Comprehensive assessment and support services for communication disorders. 

Speech Pathology

Speech pathologists study, diagnose and treat communication disorders, including difficulties with speaking, listening, understanding language, reading, writing, social skills, stuttering and using voice.

They work with people who have difficulty communicating because of developmental delays, stroke, brain injuries, learning disability, intellectual disability, cerebral palsy, dementia and hearing loss, as well as other problems that can affect speech and language. People who experience difficulties swallowing food and drink safely can also be helped by a speech pathologist.

At Active One, we provide adult speech pathology services to improve and support speech and language function resulting from stroke, head injury or progressive, neurological conditions such as Parkinson’s Disease or Multiple Sclerosis.

Difficulties with Speaking

Speaking difficulties include a child who doesn’t say words clearly or an adult who slurs their speech after an accident or medical condition (like a stroke).

Listening and Understanding Language

Language involves the exchange of ideas using words, usually in spoken or written form, like a child who has trouble understanding and following instructions, or an adult who can’t find the right words after a stroke.

Literacy – Reading and Writing

Learning to read and write is a crucial part of a child’s development and reading and writing are essential skills for adults. Being literate means that people can understand and follow written instructions, find out information online or in books, write letters and emails, and send text messages. It also means that a child or adult is able to participate fully in their education and learning.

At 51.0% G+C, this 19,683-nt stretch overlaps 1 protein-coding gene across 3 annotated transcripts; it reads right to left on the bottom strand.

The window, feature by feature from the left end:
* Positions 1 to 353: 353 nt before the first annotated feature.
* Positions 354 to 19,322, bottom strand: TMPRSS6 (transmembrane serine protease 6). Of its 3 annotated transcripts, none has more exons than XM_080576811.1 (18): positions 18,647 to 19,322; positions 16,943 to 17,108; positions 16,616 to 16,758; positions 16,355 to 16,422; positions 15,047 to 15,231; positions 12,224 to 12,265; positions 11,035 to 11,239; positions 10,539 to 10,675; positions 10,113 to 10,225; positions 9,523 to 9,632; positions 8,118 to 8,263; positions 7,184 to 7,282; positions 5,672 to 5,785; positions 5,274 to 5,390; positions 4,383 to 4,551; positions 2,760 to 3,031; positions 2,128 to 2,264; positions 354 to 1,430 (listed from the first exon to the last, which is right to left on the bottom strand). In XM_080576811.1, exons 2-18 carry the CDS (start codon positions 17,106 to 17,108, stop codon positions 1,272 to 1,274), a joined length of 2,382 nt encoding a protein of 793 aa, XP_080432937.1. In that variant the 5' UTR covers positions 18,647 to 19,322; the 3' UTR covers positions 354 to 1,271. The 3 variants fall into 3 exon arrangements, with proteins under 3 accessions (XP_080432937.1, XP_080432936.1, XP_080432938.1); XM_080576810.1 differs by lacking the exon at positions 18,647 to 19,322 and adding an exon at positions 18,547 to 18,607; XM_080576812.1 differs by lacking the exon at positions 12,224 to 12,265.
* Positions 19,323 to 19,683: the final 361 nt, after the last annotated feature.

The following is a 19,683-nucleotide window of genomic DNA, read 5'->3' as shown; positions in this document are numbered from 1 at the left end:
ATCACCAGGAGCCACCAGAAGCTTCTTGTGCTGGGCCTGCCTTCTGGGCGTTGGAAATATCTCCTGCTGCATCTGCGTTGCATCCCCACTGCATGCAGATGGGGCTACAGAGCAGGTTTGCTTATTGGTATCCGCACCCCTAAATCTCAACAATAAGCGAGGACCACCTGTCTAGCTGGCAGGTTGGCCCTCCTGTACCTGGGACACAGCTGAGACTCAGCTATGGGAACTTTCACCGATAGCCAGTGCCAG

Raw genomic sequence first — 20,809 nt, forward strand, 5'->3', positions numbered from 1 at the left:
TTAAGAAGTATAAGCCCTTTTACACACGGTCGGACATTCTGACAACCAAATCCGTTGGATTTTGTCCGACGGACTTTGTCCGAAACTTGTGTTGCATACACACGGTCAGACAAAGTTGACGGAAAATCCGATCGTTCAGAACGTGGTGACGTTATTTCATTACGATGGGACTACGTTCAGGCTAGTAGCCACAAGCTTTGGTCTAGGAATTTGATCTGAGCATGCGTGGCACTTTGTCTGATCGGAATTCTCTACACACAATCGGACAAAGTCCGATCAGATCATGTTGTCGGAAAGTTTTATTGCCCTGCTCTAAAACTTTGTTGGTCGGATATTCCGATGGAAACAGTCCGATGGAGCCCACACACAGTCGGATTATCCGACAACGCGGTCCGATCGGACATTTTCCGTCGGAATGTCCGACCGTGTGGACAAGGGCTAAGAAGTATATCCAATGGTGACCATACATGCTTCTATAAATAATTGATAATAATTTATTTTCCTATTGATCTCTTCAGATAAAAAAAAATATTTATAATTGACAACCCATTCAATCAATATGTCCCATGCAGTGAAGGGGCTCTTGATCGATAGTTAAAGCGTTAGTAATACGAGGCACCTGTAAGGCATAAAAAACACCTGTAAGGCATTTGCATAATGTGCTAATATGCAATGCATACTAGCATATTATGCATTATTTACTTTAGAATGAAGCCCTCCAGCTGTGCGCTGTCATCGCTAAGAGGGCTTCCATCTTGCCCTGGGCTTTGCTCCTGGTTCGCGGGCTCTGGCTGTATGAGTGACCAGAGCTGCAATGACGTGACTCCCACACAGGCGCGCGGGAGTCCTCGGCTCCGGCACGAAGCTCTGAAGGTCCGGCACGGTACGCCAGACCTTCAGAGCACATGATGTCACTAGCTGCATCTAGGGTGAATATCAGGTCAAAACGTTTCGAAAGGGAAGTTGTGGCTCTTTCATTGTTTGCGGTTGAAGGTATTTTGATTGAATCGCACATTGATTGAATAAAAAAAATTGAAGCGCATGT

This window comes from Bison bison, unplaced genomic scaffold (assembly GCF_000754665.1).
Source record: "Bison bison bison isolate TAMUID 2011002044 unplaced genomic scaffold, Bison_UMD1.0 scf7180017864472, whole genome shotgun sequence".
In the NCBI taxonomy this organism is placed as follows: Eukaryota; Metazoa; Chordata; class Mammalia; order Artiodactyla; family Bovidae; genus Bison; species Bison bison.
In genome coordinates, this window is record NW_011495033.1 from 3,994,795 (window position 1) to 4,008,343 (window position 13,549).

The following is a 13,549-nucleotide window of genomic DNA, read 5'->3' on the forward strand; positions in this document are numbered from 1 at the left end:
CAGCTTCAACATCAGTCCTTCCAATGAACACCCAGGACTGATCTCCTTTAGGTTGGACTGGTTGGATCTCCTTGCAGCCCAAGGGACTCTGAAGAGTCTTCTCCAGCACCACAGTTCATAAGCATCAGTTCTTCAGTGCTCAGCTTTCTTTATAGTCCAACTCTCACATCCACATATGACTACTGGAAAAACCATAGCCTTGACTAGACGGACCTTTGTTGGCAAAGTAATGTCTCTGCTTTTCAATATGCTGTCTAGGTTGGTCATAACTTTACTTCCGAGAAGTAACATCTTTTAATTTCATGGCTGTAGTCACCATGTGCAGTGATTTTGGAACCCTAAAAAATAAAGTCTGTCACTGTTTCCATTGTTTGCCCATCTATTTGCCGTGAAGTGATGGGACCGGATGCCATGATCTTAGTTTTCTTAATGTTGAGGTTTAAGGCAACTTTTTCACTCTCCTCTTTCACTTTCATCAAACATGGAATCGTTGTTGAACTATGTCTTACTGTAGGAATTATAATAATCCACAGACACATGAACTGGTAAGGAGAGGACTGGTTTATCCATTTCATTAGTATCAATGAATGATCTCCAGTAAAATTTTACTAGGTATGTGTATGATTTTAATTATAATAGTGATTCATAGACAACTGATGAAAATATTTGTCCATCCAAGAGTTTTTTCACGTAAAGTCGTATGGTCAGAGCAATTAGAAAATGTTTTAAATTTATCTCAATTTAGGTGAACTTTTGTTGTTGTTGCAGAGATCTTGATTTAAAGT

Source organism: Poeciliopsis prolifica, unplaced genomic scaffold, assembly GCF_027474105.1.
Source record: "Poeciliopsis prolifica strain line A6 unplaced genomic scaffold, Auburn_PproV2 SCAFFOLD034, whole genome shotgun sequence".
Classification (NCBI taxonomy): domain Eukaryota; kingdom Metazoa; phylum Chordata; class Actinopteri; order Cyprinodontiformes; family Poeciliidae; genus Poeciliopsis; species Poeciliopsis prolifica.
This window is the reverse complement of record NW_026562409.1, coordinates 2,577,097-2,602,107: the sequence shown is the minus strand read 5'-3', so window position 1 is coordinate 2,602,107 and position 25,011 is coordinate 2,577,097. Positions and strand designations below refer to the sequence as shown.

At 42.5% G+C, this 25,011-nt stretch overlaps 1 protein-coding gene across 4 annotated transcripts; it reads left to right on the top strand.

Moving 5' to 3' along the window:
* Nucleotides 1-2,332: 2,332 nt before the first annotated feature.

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Social Skills

Social communication is how we communicate and involves interpreting the context of a conversation, understanding non-verbal information and the social rules of communication that are needed to develop a relationship with another person.

Swallowing

Like breathing, swallowing is a reflex and essential to everyday life. Humans swallow at least 900 times a day: around three times an hour during sleep, once per minute while awake and even more often during meals. We swallow food, liquids, medicine and saliva. People who have trouble swallowing are at risk of poor nutrition and dehydration.

A speech pathology therapy programme may include the development of:

  • Talking, listening, reading and writing for everyday living, education and work
  • Memory strategies
  • Learning and literacy
  • Social skills
  • Use of additional communication aids, including voice output communication devices and ipad apps
  • Swallowing and eating

To access speech pathology services don’t hesitate to give our office a call to book an appointment – 8707 0830

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Speech Pathology – Frankston, Brighton Servicing Melbourne

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